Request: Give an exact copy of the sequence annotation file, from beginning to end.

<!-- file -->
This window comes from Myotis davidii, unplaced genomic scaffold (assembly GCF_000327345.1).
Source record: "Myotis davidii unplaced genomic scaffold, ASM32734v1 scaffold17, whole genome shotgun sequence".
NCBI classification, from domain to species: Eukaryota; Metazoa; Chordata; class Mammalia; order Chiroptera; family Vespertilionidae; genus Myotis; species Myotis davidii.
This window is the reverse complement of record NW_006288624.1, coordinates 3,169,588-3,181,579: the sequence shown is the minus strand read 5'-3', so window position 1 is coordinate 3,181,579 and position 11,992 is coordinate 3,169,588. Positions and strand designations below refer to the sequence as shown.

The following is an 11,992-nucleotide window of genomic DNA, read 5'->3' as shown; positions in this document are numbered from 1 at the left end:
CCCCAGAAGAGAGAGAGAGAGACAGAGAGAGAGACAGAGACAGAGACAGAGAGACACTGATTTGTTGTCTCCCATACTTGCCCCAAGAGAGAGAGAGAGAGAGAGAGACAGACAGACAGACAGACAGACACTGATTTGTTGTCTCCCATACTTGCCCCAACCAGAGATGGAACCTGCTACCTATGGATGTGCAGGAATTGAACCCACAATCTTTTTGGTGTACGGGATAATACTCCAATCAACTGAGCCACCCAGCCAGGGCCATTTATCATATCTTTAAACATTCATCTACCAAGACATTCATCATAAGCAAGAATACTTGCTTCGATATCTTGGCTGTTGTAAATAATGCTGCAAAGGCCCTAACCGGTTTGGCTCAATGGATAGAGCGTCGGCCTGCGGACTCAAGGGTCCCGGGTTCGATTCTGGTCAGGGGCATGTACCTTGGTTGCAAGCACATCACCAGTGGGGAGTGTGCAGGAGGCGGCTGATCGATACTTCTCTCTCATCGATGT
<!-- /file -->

This window comes from Myotis davidii, unplaced genomic scaffold (assembly GCF_000327345.1).
Source record: "Myotis davidii unplaced genomic scaffold, ASM32734v1 scaffold17, whole genome shotgun sequence".
NCBI classification, from domain to species: Eukaryota; Metazoa; Chordata; class Mammalia; order Chiroptera; family Vespertilionidae; genus Myotis; species Myotis davidii.
This window is the reverse complement of record NW_006288624.1, coordinates 3,169,588-3,181,579: the sequence shown is the minus strand read 5'-3', so window position 1 is coordinate 3,181,579 and position 11,992 is coordinate 3,169,588. Positions and strand designations below refer to the sequence as shown.

The following is an 11,992-nucleotide window of genomic DNA, read 5'->3' as shown; positions in this document are numbered from 1 at the left end:
CCCCAGAAGAGAGAGAGAGAGACAGAGAGAGAGACAGAGACAGAGACAGAGAGACACTGATTTGTTGTCTCCCATACTTGCCCCAAGAGAGAGAGAGAGAGAGAGAGACAGACAGACAGACAGACAGACACTGATTTGTTGTCTCCCATACTTGCCCCAACCAGAGATGGAACCTGCTACCTATGGATGTGCAGGAATTGAACCCACAATCTTTTTGGTGTACGGGATAATACTCCAATCAACTGAGCCACCCAGCCAGGGCCATTTATCATATCTTTAAACATTCATCTACCAAGACATTCATCATAAGCAAGAATACTTGCTTCGATATCTTGGCTGTTGTAAATAATGCTGCAAAGGCCCTAACCGGTTTGGCTCAATGGATAGAGCGTCGGCCTGCGGACTCAAGGGTCCCGGGTTCGATTCTGGTCAGGGGCATGTACCTTGGTTGCAAGCACATCACCAGTGGGGAGTGTGCAGGAGGCGGCTGATCGATACTTCTCTCTCATCGATGT